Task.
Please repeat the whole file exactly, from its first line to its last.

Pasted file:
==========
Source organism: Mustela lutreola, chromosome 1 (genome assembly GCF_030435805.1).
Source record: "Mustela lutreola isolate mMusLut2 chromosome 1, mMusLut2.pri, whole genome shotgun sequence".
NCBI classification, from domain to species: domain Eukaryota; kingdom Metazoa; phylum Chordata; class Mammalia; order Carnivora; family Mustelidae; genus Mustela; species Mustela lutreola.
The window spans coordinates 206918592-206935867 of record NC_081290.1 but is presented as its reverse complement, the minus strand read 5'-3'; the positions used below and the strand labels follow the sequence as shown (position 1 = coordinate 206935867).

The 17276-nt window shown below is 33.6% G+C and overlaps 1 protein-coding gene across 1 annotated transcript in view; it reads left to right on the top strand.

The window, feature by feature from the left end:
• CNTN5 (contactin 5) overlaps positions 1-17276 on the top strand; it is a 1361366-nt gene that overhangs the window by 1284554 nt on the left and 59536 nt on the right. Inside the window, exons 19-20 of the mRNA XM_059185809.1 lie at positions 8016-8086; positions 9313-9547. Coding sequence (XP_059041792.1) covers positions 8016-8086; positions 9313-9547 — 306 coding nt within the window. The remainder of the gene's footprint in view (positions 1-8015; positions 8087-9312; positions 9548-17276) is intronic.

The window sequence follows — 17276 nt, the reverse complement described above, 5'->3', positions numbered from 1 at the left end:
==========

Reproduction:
Source organism: Mustela lutreola, chromosome 1 (genome assembly GCF_030435805.1).
Source record: "Mustela lutreola isolate mMusLut2 chromosome 1, mMusLut2.pri, whole genome shotgun sequence".
NCBI classification, from domain to species: domain Eukaryota; kingdom Metazoa; phylum Chordata; class Mammalia; order Carnivora; family Mustelidae; genus Mustela; species Mustela lutreola.
The window spans coordinates 206918592-206935867 of record NC_081290.1 but is presented as its reverse complement, the minus strand read 5'-3'; the positions used below and the strand labels follow the sequence as shown (position 1 = coordinate 206935867).

The 17276-nt window shown below is 33.6% G+C and overlaps 1 protein-coding gene across 1 annotated transcript in view; it reads left to right on the top strand.

The window, feature by feature from the left end:
• CNTN5 (contactin 5) overlaps positions 1-17276 on the top strand; it is a 1361366-nt gene that overhangs the window by 1284554 nt on the left and 59536 nt on the right. Inside the window, exons 19-20 of the mRNA XM_059185809.1 lie at positions 8016-8086; positions 9313-9547. Coding sequence (XP_059041792.1) covers positions 8016-8086; positions 9313-9547 — 306 coding nt within the window. The remainder of the gene's footprint in view (positions 1-8015; positions 8087-9312; positions 9548-17276) is intronic.

The window sequence follows — 17276 nt, the reverse complement described above, 5'->3', positions numbered from 1 at the left end: